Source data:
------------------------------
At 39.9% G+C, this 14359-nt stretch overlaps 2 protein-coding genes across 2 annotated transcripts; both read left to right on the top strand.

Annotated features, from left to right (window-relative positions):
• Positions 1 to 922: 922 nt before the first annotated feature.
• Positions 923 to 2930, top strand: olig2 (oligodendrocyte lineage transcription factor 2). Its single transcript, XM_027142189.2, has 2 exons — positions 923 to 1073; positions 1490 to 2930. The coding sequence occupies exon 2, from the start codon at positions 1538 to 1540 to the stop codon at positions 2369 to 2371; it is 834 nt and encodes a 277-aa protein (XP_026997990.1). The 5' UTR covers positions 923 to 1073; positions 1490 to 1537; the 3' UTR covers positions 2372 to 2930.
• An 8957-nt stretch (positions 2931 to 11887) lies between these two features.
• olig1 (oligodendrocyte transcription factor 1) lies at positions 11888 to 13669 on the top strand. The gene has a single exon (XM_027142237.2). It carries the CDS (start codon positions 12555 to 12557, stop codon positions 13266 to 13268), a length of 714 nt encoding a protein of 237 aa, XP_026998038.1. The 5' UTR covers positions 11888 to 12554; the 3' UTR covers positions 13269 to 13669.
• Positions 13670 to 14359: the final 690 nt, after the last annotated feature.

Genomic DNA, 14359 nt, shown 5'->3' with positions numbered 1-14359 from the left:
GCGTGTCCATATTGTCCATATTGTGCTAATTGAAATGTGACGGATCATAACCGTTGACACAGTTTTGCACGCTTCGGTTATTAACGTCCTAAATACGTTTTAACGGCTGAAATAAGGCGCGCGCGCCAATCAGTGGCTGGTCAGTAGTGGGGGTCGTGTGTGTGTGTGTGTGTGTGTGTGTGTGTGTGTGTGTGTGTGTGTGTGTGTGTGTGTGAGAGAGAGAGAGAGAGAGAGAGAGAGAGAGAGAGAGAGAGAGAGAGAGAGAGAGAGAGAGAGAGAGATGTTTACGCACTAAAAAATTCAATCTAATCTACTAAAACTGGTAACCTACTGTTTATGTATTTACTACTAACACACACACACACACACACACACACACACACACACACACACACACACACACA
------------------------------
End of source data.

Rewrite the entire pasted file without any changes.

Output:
At 39.9% G+C, this 14359-nt stretch overlaps 2 protein-coding genes across 2 annotated transcripts; both read left to right on the top strand.

Annotated features, from left to right (window-relative positions):
• Positions 1 to 922: 922 nt before the first annotated feature.
• Positions 923 to 2930, top strand: olig2 (oligodendrocyte lineage transcription factor 2). Its single transcript, XM_027142189.2, has 2 exons — positions 923 to 1073; positions 1490 to 2930. The coding sequence occupies exon 2, from the start codon at positions 1538 to 1540 to the stop codon at positions 2369 to 2371; it is 834 nt and encodes a 277-aa protein (XP_026997990.1). The 5' UTR covers positions 923 to 1073; positions 1490 to 1537; the 3' UTR covers positions 2372 to 2930.
• An 8957-nt stretch (positions 2931 to 11887) lies between these two features.
• olig1 (oligodendrocyte transcription factor 1) lies at positions 11888 to 13669 on the top strand. The gene has a single exon (XM_027142237.2). It carries the CDS (start codon positions 12555 to 12557, stop codon positions 13266 to 13268), a length of 714 nt encoding a protein of 237 aa, XP_026998038.1. The 5' UTR covers positions 11888 to 12554; the 3' UTR covers positions 13269 to 13669.
• Positions 13670 to 14359: the final 690 nt, after the last annotated feature.

Genomic DNA, 14359 nt, shown 5'->3' with positions numbered 1-14359 from the left:
GCGTGTCCATATTGTCCATATTGTGCTAATTGAAATGTGACGGATCATAACCGTTGACACAGTTTTGCACGCTTCGGTTATTAACGTCCTAAATACGTTTTAACGGCTGAAATAAGGCGCGCGCGCCAATCAGTGGCTGGTCAGTAGTGGGGGTCGTGTGTGTGTGTGTGTGTGTGTGTGTGTGTGTGTGTGTGTGTGTGTGTGTGTGTGTGTGAGAGAGAGAGAGAGAGAGAGAGAGAGAGAGAGAGAGAGAGAGAGAGAGAGAGAGAGAGAGAGAGAGATGTTTACGCACTAAAAAATTCAATCTAATCTACTAAAACTGGTAACCTACTGTTTATGTATTTACTACTAACACACACACACACACACACACACACACACACACACACACACACACACACACA